Beyond the visual overhaul of the dashboard, there were a handful of usability improvements we sought to make with this new version.

When exploring the DCI dashboard, users now have a data-driven sentence that clearly breaks down what they are seeing on the map to accompany the visuals in the sidebar. Subtle features like tooltips help explain what the charts are showing visually by providing percentages and population estimates. You can also hover over a DCI category in the legend at the bottom of the page to focus only on communities that fall into that category.

Cities view of the DCI dashboard focused on Chicago, which has a 41.7% distressed population and 6.8% prosperous population.

Why are two neighboring areas in different DCI categories? Now, you can compare one community to another to better understand how the different socioeconomic score components affect the overall DCI category. 

View comparing neighboring congressional districts in greater Philadelphia. PA-03 falls into the at risk category, while PA-02 is distressed. Fingerprints for each district on the radar chart help make sense of why one district is more distressed than the other.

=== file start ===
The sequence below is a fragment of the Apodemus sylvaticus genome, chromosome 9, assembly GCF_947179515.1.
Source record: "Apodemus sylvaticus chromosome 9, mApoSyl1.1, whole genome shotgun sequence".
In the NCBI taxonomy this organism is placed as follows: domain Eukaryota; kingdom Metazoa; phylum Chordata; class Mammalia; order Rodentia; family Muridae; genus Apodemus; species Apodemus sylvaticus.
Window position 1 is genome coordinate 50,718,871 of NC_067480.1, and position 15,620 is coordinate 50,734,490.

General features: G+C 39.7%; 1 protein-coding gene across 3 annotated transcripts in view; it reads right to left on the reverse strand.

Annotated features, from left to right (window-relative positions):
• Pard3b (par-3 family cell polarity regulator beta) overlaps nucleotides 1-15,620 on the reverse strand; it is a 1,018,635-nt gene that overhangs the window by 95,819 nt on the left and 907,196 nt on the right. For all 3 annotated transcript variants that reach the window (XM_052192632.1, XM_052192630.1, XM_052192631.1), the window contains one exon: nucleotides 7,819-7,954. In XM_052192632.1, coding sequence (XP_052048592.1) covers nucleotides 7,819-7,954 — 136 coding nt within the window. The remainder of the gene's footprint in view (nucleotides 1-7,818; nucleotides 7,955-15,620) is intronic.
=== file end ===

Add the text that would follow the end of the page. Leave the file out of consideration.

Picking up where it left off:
Finally, we wanted to improve how areas with no data appear on the map. There are a few reasons an area may not have a DCI score – its population might be too small to calculate the index accurately, one or more socioeconomic indicators may be missing, or perhaps there is no population living in that area as designated by the Census. Instead of leaving those areas blank on the map, we wanted to add a subtle style (here, a hatched pattern) to signal to the user that they should not expect to see data in that area.

Census Zip code tabulation areas (ZCTAs) are used instead of zip codes to give more accurate and stable depictions of where people live in local communities. Sparsely populated states like Nevada have a lot of area represented as “No data” on the map.

Explore the DCI dashboard

Economic disparities are present across the entire nation. Check out EIG’s Distressed Community Index dashboard yourself to uncover insights about how socioeconomic factors impact your community. You can also read about patterns in the data in a recent Axios article showcasing the DCI. If you have data with similar complexity or visualization challenges, drop us a line.

About Stamen

Stamen is a globally recognized strategic design partner and one of the most established cartography and data visualization studios in the industry. For over two decades, Stamen has been helping industry giants, universities, and civic-minded organizations alike bring their ideas to life through designing and storytelling with data. We specialize in translating raw data into interactive visuals that inform, inspire and incite action. At the heart of this is our commitment to research and ensuring we understand the challenges we face. We embrace ambiguity, we thrive in data, and we exist to build tools that educate and inspire our audiences to act.